For some reason, unpaid work sounds better than working for free and when you read that women are really working for free and that work is worth a whopping $1.48 trillion annually in the US alone, it is hard-hitting. Furthermore, if women’s work includes women across the world, this could add up to $10.8 trillion. This report by Oxfam, an international organization whose focus is one the eradication of poverty, revealed this key finding. Paul O’Brien, Oxfam America’s vice president of policy and advocacy said in a statement, “Women and girls, who spend billions of hours cooking, cleaning, and caring for children and the elderly are the backbone of our global economy, yet benefit the least from it.”
By the time girls are 10 to 14 years old, there are already doing 50% of housework and caregiving
This disparity was just one of many global iniquities, but the reality is that from birth to death no matter who we are, someone hopefully has taken care of us and most of the time it has been a woman and she probably wasn’t paid for it. For caregivers like burses and nannies, it is paid work to look after patients, the elderly, and babies, however, for family members, looking after children and the old is not paid work and is also around-the-clock activity. The fact remains that from a very young age, girls are doing unpaid work, and according to a 2016 UNICEF global report, girls aged 5 to 9 are doing 30 percent of unpaid work and by the time they are 10 to 14 years old, they are already doing 50 percent of unpaid work like caregiving, as compared to their male counterparts. Hence, as they grow older this bracket keeps on increasing which means that women are losing out on working paid jobs, particularly women from low-income communities and this is true through Asia, Africa, and other continents.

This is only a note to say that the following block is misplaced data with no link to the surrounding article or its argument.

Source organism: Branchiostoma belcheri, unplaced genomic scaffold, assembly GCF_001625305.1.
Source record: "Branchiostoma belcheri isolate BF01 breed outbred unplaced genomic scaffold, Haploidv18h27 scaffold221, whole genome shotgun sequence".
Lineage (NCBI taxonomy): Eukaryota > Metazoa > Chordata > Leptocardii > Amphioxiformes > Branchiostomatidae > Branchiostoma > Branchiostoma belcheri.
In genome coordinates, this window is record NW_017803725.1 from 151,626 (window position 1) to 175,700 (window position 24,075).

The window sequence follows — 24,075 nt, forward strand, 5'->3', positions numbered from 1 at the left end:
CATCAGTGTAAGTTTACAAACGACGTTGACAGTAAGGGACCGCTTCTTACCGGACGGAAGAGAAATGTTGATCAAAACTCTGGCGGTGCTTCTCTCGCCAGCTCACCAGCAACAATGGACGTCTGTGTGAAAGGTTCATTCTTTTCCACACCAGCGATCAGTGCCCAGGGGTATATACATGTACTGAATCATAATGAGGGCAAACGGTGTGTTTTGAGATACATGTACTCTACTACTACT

Good care work is an essential foundation for economic activities; the whole economic system would not function without it
These numbers calculated by Oxfam was also presented at the annual World Economic Forum in Davos and it shed light on how deeply the world is underestimating unpaid work. Oxfam expert Ellen Ehmke, said “We don’t imply that these 11 trillion dollars should be paid to caregivers, but they have to receive material security for their work. That is what we as a society have to recognize and finance.” One of the authors of the report, Jörn Kalinski said, “Good care work is [an] essential foundation for other economic activities; the whole economic system would not function without it and this foundation system is not economically valued.” Imagine what the world would look like if women stopped doing unpaid work. Wouldn’t there be utter chaos? However, unpaid work is also the foundation of inequality across the world because the world economic system is sexist; women and young girls are working too much and this work is unrecognized and invisible. In a utopian world, people would have the choice of whether to cook, clean or take care of their family members themselves, however, this is far from the reality of the world today, since most women can’t even imagine a world like that.
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